Kadijević was a war veteran who had fought as a partisan against the Nazi forces in German-occupied Yugoslavia. He’d witnessed atrocities and seen man’s inhumanity to man and this affected his output as an artist. The Feast had been the first in a series of tragic war dramas that don’t end well for the protagonists. He became associated with the Yugoslav-Serbian ‘Black Wave’, made up of a group of avant-garde auteurs that also included Dušan Makavejev who had to flee the country after his infamous political satire WR: Mysteries of the Organism (1971) was banned by the Communist censors.
The state also disapproved of Kadijević’s early war films because they showed the Slavic people behaving unscrupulously, their moral fibre tested by deprivations of war, and portrayed the German forces as terrifying, formidable adversaries. He found it impossible to continue making films that spoke his truth. So, he changed tack and made A Virgin Concert (1973), a Gothic mystery horror, and Leptirica / The She-Butterfly (1973) inspired by After Ninety Years, a folktale of vampirism and shape-shifting written by a nineteenth century Serbian author, Milovan Glisic.
At the time, simply stepping away from Socialist Realism was an act of rebellion and with supernatural horror, Kadijević found he could still address darkly soul-searching psychological material. He became known for horror and historical dramas, mainly made for state television, though he found it increasingly difficult to make any films against the political turmoil of the 1980s and Sveto Mesto was to be his return to cinema after a hiatus of seven years. As it turned out, the political tensions escalated to armed uprisings and conflicts between the states that comprised Yugoslavia. Rivalry between Croatia, Serbia, Bosnia and Herzegovina was constantly in the world news and there was no interest in domestic cinema at the time, particularly Gothic horror. Sveto Mesto couldn’t attract a distributor and faded into obscurity.
This is a far darker reworking of Viy and though it remains true to the original themes of Gogol’s folktale, it takes them to greater and more explicit extremes. The story remains a simple one, but the extra runtime is justified by deeper character development and the inclusion of vignettes illustrating the stories retold by the characters. Some of these tales are obviously embellished in the recounting. Others appear to be flashbacks, adding greater complexity to their backstories. Just like the protagonist, Toma, we are left to judge the reliability of the different narrators as things get stranger and rumours of cruelty, incest, and devilry become increasingly believable.
This time round, the undead ‘witch-girl’, Katarina (Branka Pujic) is a less sympathetic character who, whilst still portrayed as a victim, has certainly made a deliberate choice to perpetuate the abuse she’s suffered in life. We also have a different version of our protagonist. In the earlier film, the priest is unrepentant for murdering the witch—after all, isn’t that what the church did as a matter of course! He’s presented as an orphan who joined the priesthood to keep a roof over his head and food on the table and clearly has not heeded any ‘calling’ and this lack of faith proves to be his undoing.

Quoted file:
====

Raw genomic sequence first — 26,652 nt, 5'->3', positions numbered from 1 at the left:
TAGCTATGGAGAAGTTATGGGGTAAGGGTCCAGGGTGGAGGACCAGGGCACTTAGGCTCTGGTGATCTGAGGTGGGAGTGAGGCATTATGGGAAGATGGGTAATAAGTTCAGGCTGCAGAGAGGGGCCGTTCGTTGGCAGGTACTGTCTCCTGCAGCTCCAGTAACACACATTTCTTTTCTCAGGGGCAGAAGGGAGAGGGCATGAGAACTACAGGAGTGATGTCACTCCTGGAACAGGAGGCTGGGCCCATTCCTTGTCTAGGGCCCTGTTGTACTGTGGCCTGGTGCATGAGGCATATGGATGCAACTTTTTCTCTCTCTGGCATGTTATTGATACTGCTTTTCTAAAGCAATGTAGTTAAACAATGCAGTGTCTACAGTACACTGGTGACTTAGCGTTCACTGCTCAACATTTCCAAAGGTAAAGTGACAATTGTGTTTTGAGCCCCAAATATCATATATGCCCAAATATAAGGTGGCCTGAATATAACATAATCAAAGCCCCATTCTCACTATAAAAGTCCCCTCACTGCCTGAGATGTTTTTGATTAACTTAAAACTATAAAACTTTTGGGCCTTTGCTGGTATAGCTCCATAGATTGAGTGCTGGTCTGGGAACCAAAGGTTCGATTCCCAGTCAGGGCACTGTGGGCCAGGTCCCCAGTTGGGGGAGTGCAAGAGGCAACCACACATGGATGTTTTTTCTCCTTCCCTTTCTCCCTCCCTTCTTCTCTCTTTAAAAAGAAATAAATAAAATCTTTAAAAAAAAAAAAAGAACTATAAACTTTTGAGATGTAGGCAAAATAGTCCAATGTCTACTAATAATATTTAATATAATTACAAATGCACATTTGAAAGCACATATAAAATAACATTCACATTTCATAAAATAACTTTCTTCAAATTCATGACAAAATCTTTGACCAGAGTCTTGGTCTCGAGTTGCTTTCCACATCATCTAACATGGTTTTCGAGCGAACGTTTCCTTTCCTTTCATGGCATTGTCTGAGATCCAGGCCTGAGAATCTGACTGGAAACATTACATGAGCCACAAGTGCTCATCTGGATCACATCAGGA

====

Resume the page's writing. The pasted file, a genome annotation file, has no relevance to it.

The hapless clergyman in Sveto Mesto seems to make a genuine effort to redeem the soul of Katarina, the damned dead girl, but his undoing weakness is one of gendered psychology rather than absence of belief. Probably the biggest difference between the two versions here is that Viy is actually a great deal of fun and the retro effects are a magical joy to behold! Whereas Sveto Mesto is unrelentingly grim with a conspicuous absence of visual effects. Ultimately, the real horror is of human, rather than supernatural making… even Viy refuses to show-up, which explains the change of title.
The incestuous relationship between the Lord and his daughter is barely hinted at in the first movie. There’s even a chance he’s being manipulated himself by the spirit of his dead wife with underlying hints of vampiric possession. This time, nobleman Gospodar Zupanski (Aleksandar Bercek) is a much creepier character and definitely the villain of the piece. This is confirmed when we finally see the highly inappropriate full-length, life-size portrait he’d had commissioned of Katarina. Another painting plays a prominent plot point here, too, as it becomes apparent that the portrait of his late wife, Gospodarica (Mira Banjac) is indeed haunted.
Perhaps this is what brought to mind the similar ominous atmosphere of Leslie Megahey’s memorable arthouse horror, Schalcken the Painter (1979), along with the shared theme of necrophilia. And maybe, the overt lesbian subtext is what reminded me of Harry Kümel’s Daughters of Darkness (1971). Throw in the ponderous melancholic beauty of Werner Herzog’s Nosferatu the Vampyre (1979) and you’ll have a pretty good idea of what you’re getting into when you sit down to watch Sveto Mesto, which really deserves to be talked about just as much as those three classics.
YUGOSLAVIA | 1990 | 90 MINUTES | 1.37:1 | COLOUR | SERBO-CROATIAN
directors: Konstantin Yershov & Georgi Kropachyov.
writers: Aleksandr Ptushko, Konstantin Yershov & Georgi Kropachyov (based on the novella by Nikolai Gogol).
starring: Leonid Kuravlyov, Natalya Varley, Alexei Glazyrin, Vadim Zakharchenko & Nikolai Kutuzov.